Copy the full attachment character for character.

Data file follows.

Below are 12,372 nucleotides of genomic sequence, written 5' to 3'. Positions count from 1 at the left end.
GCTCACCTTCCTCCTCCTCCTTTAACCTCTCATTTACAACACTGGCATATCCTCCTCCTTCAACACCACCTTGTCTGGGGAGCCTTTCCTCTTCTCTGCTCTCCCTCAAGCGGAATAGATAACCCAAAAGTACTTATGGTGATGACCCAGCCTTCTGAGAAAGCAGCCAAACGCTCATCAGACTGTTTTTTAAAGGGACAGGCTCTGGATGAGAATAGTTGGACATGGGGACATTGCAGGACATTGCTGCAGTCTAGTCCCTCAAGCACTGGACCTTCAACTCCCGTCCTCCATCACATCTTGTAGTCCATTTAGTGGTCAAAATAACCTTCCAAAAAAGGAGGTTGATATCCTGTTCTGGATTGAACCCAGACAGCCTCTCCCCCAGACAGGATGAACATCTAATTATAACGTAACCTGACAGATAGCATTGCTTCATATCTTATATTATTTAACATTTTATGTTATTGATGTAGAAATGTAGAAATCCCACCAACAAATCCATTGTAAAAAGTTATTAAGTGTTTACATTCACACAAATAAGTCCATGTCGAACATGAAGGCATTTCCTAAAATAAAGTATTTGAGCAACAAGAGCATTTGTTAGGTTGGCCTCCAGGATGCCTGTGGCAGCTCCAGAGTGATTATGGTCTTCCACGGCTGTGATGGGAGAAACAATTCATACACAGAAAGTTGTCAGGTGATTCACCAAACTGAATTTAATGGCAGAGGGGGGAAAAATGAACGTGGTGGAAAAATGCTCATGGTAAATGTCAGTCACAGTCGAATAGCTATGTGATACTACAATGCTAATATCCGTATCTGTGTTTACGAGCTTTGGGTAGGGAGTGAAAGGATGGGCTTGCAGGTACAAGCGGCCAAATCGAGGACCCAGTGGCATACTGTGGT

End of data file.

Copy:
Below are 12,372 nucleotides of genomic sequence, written 5' to 3'. Positions count from 1 at the left end.
GCTCACCTTCCTCCTCCTCCTTTAACCTCTCATTTACAACACTGGCATATCCTCCTCCTTCAACACCACCTTGTCTGGGGAGCCTTTCCTCTTCTCTGCTCTCCCTCAAGCGGAATAGATAACCCAAAAGTACTTATGGTGATGACCCAGCCTTCTGAGAAAGCAGCCAAACGCTCATCAGACTGTTTTTTAAAGGGACAGGCTCTGGATGAGAATAGTTGGACATGGGGACATTGCAGGACATTGCTGCAGTCTAGTCCCTCAAGCACTGGACCTTCAACTCCCGTCCTCCATCACATCTTGTAGTCCATTTAGTGGTCAAAATAACCTTCCAAAAAAGGAGGTTGATATCCTGTTCTGGATTGAACCCAGACAGCCTCTCCCCCAGACAGGATGAACATCTAATTATAACGTAACCTGACAGATAGCATTGCTTCATATCTTATATTATTTAACATTTTATGTTATTGATGTAGAAATGTAGAAATCCCACCAACAAATCCATTGTAAAAAGTTATTAAGTGTTTACATTCACACAAATAAGTCCATGTCGAACATGAAGGCATTTCCTAAAATAAAGTATTTGAGCAACAAGAGCATTTGTTAGGTTGGCCTCCAGGATGCCTGTGGCAGCTCCAGAGTGATTATGGTCTTCCACGGCTGTGATGGGAGAAACAATTCATACACAGAAAGTTGTCAGGTGATTCACCAAACTGAATTTAATGGCAGAGGGGGGAAAAATGAACGTGGTGGAAAAATGCTCATGGTAAATGTCAGTCACAGTCGAATAGCTATGTGATACTACAATGCTAATATCCGTATCTGTGTTTACGAGCTTTGGGTAGGGAGTGAAAGGATGGGCTTGCAGGTACAAGCGGCCAAATCGAGGACCCAGTGGCATACTGTGGT